Archaeology Magazine - Maya Caves of West-Central Belize: Reconnaissance in the Chiquibul: August 24 - Archaeology Magazine Archive

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In the morning we awoke to a pleasant surprise. It had rained during the night and our ration-tins, which we had placed strategically underneath our hammock tarps, were full of water. After a breakfast of tea and sausage and beans from MRE bags, we executed our plan for the day. Jacinto and Pedro went for water while Rene and I proceeded to recon the area around the camp. Officer Whitworth stayed and watched the camping grounds and equipment. We did extensive recon following the terraces, and in one of the areas we came across two terraces forming a large, flat, square area. We carefully searched for sinkholes and structures on a hillside, then climbed up to the top of a large landform to search for architecture. After the difficult and treacherous climb, we were disappointed to be unable locate any Maya structures on the top of this feature.

Following the recon we all regrouped at camp and discussed the situation while sipping from canteens of brackish water. Pedro and Jacinto informed us that they had all but exhausted the supply in the karst pool. We decided that we were obligated to change plans because of lack of water, and our next step was to head back to the main track and the rendezvous point. Our caving equipment would be waiting for us at the camp, which would afford us the opportunity on the following day to explore one or more of the sinkholes that we had located. We decided to travel back to the main track via a different route in order to increase our total survey area. We began the journey by climbing a tall landform feature and looking for a saddle between two hills that would be our main route. When we reached the top of this feature we noticed a long rectangular structure with aligned square stones. This structure was 1.5 meters in height and 25 meters (82 feet) long. It is likely that this building had some connection to the terraces leading away from it down the saddle. Disturbances in the architecture were apparent underneath the thick humus layer, indicating that the smaller structures on the top of the platform may have been looted.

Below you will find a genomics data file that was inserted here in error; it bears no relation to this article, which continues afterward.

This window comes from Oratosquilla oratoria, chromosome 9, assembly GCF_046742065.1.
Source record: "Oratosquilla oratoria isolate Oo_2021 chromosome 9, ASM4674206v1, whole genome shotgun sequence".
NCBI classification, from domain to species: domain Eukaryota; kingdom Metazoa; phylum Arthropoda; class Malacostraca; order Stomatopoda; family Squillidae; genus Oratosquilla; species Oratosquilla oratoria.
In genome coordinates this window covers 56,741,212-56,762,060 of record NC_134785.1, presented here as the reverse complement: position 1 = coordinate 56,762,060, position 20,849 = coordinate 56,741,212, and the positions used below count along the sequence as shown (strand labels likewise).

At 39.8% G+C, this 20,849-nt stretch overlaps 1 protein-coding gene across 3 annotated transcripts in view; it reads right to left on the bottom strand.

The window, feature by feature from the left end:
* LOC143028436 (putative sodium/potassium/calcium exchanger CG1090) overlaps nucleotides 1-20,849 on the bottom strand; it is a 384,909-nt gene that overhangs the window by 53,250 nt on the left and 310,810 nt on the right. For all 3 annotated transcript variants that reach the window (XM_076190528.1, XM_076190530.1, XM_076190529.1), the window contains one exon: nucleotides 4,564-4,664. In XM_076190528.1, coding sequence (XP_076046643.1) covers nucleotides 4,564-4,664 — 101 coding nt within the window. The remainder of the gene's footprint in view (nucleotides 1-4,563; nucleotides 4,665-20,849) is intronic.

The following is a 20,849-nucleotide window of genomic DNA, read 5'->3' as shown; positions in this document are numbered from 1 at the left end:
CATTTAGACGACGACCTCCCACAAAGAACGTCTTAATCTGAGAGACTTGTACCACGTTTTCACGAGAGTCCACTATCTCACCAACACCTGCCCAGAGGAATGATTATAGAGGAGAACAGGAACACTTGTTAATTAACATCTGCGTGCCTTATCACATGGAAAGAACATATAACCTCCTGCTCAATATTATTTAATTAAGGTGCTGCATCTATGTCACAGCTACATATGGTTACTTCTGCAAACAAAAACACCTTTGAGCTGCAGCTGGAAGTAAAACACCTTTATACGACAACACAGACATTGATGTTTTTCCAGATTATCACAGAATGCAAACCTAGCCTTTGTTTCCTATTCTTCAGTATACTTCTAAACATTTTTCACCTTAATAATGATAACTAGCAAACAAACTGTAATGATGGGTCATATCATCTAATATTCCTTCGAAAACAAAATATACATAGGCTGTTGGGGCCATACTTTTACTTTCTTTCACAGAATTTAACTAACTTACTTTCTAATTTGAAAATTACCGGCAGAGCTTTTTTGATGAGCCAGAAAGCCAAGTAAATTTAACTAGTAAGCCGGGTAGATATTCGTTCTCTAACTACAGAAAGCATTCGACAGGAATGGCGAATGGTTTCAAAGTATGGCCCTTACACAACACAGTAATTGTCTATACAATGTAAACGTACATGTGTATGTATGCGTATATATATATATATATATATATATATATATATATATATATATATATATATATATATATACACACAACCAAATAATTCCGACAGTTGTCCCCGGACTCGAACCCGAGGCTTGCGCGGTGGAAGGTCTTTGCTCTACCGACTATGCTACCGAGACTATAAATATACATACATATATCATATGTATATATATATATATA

The diagram below shows a plan view of this structure, created by pace and compass and with an approximate scale.

[image]

Mountain saddle structure (Illustration by Rene Torres)

After documenting this feature we continued on our way. We followed the route until finally we came across the main track that we had visited on August 22. This was a relief as we were all again running low on water and knew that this track would lead us to our rendezvous point.

While on the track we came across the three trail junctions near sinkhole #2. Rene stopped in this area to rest for a while because he had injured his knee fairly seriously during the trek. During this time he came across another sinkhole which was located about 60 meters (196 feet) away from sinkhole #1, running in a north/northwest direction (Sinkhole #4).

The crew spent a bit of time recording the sinkhole and taking GPS coordinates. We now had a limited amount of time to make it back to the rendezvous point before the Land Rover was scheduled to take off. We gathered up our equipment, headed out to the road, and hiked full-steam for three kilometers up the road. We made it just in time, and to our delight the rover had an abundant supply of fresh drinking water from the river!

We drove back to Guacamallo camp only to find that our caving equipment had not arrived. The wrong bag of equipment had been delivered to our location. We decided to make the best of it and proceeded to dine by candlelight in the jungle with the brilliant Belizean stars shining overhead. [Next...]

August 23 | Chiquibul Intro | August 25

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